Quitting Your Job the Right Way
Sometimes it’s just time to move on. Maybe you’ve peaked at your job. You got a better offer. Or perhaps, it spite of your best efforts, the job you have just makes you unhappy. There is, however, a right way to leave your job to your best benefit. Remember that no matter how unhappy you may be, a future employer may still chose to contact that company for a reference. Even if they don’t, applications often have a box to check on whether or not they could contact a particular former employer. It raises a red flag if you say no. All in all, it’s in your best interests to quit a job properly with professionalism and politeness.
Your first step is to have a one on one conversation with your boss. Explain that you’re leaving, a brief explanation, and give the standard two weeks’ notice. The only exception to the two week rule is if you have a contract, and it requires a certain notice. Discuss with your boss any projects that need to be reassigned if you can’t complete and how you may need to spend that last two weeks. As it does sometimes happen, your company may choose to dismiss you right away. If this takes place, remain polite and professional. Whether they’re taking your resignation personally or if it is policy, simply state that you understand and that you will collect your personal items. Ultimately though, if you are concerned with how your boss will react, you can go to HR to resign with them first.
You should also write a resignation letter. It should include a statement that you’re resigning, the date on which your resignation is effective, why you are leaving (optional), a thank you, and your signature. This letter should go to your boss and an HR representative.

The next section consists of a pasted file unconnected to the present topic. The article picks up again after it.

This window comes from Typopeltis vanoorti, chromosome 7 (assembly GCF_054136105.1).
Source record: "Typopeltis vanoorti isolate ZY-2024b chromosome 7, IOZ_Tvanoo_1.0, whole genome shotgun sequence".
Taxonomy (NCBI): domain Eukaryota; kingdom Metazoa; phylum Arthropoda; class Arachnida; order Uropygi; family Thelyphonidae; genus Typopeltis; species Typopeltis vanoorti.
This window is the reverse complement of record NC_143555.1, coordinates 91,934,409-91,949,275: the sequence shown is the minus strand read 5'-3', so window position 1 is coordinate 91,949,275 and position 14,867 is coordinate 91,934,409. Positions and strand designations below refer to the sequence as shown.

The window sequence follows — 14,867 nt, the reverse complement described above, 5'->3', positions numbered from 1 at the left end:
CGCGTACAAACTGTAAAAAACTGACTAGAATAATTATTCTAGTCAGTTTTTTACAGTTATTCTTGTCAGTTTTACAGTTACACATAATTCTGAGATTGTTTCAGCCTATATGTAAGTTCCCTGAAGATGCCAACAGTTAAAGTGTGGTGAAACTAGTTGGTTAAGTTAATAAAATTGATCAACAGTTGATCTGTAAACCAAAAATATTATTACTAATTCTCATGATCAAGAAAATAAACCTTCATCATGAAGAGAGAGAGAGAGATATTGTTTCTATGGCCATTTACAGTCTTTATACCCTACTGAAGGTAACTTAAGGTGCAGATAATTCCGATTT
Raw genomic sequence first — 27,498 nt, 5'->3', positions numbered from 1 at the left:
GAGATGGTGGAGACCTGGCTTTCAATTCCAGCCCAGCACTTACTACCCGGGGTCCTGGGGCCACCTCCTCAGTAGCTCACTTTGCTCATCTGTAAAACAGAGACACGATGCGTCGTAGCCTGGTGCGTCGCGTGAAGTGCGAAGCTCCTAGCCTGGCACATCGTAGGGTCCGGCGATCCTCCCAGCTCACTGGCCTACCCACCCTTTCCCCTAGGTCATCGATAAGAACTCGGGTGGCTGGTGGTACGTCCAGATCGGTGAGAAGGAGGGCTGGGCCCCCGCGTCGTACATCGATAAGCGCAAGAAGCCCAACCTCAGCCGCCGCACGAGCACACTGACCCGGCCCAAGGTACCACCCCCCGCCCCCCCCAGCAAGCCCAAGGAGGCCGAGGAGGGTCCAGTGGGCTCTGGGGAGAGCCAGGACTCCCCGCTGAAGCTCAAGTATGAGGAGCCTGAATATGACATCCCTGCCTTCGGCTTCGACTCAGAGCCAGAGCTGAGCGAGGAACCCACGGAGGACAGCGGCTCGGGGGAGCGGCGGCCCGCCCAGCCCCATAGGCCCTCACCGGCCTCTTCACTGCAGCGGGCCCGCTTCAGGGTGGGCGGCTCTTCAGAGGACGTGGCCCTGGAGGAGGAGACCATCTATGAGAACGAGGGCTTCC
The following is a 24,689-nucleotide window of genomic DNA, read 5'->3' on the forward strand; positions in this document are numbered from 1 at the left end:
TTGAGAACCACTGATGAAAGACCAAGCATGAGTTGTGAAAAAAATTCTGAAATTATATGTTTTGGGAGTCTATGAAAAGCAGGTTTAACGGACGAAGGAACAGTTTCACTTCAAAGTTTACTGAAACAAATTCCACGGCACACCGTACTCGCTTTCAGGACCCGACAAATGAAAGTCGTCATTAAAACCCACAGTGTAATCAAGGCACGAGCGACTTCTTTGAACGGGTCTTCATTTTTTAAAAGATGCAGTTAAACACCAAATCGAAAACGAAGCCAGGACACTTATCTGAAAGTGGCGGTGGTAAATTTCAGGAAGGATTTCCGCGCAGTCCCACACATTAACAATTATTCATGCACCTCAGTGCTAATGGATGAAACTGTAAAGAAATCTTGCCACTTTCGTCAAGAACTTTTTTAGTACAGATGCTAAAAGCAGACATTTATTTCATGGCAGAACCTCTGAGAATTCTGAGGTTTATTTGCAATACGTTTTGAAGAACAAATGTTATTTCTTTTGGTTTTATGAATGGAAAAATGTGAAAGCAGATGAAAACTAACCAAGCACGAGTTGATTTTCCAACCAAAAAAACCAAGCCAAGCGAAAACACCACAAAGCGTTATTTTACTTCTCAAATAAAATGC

Give feedback. While it’s not required, it’s can be very helpful to provide feedback to your supervisor, management, or human resources as to why you are leaving. This is best done in a face to face conversation. Sometimes, HR will conduct an exit interview. Either way, prepare what you wish to say beforehand so you’re giving constructive feedback. Do not use this opportunity as a venting session to everything that’s wrong with a company. Take one or two reasons you’re leaving and discuss them in a diplomatic manner. For example, if you’re leaving because your boss was impossible, state it as the fact that your work style didn’t mesh with his/her management style. If asked, give specific situations where there were problems.
Complete your work. Finish up any projects or assignments that you can. Make sure your boss is aware of any item you cannot complete in the allotted time so they can reassign the work. If you can or it’s appropriate, document your activities, where important files can be found, or any other item that could help create a smooth transition for your employer or the person that replaces you.
Tell them thank you for the opportunity. You’ve learned something with every job you’ve had (even if it’s what not to do). Show gratitude for it. Express it to your boss, HR, your colleagues, and/or your subordinates. Remember that all of these people are potential future references. Taking the time for a personal good-bye and a few words of appreciation can go a long way. They will remember you for it and value it.
Most of us will leave a job at some point. How you handle it can impact your future opportunities. Preparing properly and managing it professionally can make a huge difference.